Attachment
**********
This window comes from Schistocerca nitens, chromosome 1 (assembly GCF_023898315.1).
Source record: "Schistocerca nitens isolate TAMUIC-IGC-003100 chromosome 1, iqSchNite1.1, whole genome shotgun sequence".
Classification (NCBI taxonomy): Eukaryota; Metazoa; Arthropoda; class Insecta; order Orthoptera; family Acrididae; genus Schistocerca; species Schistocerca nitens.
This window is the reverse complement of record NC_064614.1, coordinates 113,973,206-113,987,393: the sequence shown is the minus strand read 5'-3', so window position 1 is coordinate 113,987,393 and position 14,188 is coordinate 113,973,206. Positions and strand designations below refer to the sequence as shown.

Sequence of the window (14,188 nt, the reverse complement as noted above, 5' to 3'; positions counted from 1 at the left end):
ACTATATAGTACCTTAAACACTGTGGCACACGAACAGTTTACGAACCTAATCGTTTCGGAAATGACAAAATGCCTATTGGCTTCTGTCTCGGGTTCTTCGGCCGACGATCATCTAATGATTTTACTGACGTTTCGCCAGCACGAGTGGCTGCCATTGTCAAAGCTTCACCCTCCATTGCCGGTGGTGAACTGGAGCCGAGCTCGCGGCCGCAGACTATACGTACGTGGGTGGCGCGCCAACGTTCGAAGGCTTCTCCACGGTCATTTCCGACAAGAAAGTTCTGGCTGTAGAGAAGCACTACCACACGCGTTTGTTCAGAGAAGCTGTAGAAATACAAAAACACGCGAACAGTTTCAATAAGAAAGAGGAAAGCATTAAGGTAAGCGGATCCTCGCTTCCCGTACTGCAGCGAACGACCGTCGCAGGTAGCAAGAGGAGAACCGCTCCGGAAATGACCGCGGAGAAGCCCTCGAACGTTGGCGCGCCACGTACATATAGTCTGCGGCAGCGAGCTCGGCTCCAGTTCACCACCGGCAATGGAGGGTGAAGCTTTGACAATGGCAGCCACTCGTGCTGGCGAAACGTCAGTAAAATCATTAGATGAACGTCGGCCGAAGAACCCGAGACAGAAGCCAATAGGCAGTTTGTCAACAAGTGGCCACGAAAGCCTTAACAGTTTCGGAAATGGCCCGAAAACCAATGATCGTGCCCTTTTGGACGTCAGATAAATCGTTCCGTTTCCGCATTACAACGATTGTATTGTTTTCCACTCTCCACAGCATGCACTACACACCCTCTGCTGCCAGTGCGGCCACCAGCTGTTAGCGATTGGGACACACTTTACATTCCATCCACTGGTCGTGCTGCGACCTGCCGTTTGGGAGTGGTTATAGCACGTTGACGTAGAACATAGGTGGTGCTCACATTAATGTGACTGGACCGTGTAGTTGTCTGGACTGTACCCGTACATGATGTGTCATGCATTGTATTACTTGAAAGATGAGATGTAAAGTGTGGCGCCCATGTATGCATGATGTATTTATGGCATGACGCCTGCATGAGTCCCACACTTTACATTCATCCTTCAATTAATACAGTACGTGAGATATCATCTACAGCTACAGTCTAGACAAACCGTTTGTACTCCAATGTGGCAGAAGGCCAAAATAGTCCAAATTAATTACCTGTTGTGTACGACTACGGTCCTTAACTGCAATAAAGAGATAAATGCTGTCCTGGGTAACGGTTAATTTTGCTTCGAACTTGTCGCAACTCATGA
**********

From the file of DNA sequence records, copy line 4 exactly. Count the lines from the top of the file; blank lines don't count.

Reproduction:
This window is the reverse complement of record NC_064614.1, coordinates 113,973,206-113,987,393: the sequence shown is the minus strand read 5'-3', so window position 1 is coordinate 113,987,393 and position 14,188 is coordinate 113,973,206. Positions and strand designations below refer to the sequence as shown.